He never stopped giving & caring for others. Even at this time. He had pre-chosen to donate his organs to help others in need. #myherojw
I often told him, I just want to grow up to be half the man he is, as that will make me a pretty good man. http://t.co/Q3hOCtu5Pv
He lived for this sport, he loved it. The only comfort I feel is that he lived a life he loved! RIP mate, I'll chuffing miss you.
He loved our parents, his wife Julia & his kids Jane & Jess! Thats where we need to send love and prayers. Thanks for all your messages.
The 37-year-old former Formula One driver from Rotherham, who now competes for Andretti Autosport, was in the closing laps of a race at Pocono Raceway in Pennsylvania on Sunday when a competitor crashed in front of him, hurling debris through the front of his car.
He suffered a severe head injury and had been in a critical condition in hospital since the smash.
Police are appealing for help to find a missing woman from Rotherham.
Katie Carr, who is 28-years-old, was last seen at 1pm at Holywell Road area of Kilnhurst in the town on Sunday August 23, 2015.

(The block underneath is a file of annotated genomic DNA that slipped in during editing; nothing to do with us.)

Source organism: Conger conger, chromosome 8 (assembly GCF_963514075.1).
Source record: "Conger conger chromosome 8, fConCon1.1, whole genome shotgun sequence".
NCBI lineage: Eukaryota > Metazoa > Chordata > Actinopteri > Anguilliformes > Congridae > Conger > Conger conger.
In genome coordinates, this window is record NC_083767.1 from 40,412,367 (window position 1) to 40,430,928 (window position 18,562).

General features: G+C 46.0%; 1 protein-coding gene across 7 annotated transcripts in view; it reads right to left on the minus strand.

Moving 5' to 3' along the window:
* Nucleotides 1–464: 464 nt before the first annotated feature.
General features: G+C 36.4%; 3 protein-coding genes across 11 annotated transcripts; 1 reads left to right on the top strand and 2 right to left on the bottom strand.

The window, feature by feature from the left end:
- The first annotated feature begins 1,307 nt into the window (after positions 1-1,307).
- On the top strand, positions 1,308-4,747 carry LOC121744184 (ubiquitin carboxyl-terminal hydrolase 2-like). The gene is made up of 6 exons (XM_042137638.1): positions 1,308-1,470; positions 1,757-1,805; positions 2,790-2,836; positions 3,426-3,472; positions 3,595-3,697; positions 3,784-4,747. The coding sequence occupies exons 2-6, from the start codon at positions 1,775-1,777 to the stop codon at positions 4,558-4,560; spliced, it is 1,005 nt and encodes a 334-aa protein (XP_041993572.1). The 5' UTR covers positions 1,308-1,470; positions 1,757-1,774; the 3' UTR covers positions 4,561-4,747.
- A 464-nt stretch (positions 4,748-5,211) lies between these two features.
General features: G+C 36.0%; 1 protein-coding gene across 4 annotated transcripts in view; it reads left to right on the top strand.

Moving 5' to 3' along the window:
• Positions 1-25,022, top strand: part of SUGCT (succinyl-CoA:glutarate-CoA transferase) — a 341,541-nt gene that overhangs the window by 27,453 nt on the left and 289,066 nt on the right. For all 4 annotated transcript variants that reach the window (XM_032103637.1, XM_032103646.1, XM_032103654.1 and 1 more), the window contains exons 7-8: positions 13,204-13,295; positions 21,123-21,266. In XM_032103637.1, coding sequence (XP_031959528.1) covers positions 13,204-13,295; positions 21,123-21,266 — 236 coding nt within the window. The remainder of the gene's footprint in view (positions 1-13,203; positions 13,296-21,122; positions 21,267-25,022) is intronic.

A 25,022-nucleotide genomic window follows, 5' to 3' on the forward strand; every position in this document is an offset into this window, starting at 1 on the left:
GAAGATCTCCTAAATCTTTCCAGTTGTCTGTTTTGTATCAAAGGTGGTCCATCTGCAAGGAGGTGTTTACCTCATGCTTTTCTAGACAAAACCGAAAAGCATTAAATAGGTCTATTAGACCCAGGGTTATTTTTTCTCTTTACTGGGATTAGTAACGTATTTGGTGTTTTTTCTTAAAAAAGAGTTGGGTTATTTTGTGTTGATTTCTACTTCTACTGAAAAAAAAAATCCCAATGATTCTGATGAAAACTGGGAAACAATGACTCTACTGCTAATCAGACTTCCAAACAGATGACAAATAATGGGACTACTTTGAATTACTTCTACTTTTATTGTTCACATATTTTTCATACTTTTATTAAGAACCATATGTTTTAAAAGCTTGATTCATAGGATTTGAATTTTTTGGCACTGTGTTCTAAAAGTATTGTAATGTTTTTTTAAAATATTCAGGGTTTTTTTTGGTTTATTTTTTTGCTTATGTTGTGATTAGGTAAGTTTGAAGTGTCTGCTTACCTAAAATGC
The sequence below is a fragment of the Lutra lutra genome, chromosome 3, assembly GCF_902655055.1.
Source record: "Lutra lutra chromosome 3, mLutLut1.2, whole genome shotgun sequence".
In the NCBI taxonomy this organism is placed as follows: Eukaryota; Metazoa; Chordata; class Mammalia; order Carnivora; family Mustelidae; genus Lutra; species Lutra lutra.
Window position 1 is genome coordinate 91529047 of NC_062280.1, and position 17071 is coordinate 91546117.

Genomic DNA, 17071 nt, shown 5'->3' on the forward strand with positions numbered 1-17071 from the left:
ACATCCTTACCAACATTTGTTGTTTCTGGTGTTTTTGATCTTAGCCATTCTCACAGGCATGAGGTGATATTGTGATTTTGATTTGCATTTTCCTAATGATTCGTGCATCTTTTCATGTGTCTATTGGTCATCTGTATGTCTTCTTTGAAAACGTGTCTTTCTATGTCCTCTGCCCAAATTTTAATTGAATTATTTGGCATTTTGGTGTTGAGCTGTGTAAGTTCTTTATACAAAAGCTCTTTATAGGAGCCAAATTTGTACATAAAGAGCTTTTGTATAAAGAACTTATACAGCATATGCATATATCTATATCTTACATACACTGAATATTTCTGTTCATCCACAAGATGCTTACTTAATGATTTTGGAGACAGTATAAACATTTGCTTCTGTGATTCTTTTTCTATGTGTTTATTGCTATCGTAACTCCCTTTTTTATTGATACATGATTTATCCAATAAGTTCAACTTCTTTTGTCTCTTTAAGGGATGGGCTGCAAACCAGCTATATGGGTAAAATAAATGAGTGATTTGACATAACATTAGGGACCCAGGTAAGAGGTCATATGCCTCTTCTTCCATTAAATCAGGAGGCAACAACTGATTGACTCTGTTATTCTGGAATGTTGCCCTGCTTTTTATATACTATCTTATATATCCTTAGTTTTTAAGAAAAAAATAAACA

She is believed to have contacted her family this morning (Monday 24 August) but has not been heard from since.
She was last seen wearing a white jacket and dark jeans with boots.
Police believe that Katie may have travelled to the Sheffield area.
British Indycar driver Justin Wilson from South Yorkshire is in a coma after being hit by a piece of debris during a race in the US.
The 37-year-old former Formula One driver, who currently competes for Andretti Autosport, suffered a head injury when a car crashed in front of him at Pocono Raceway on Sunday. He was airlifted to hospital by helicopter.
The two agencies that have taken the brunt of the criticism that followed the Jay Report say their primary focus over the last year has been persuading victims in Rotherham to trust them again.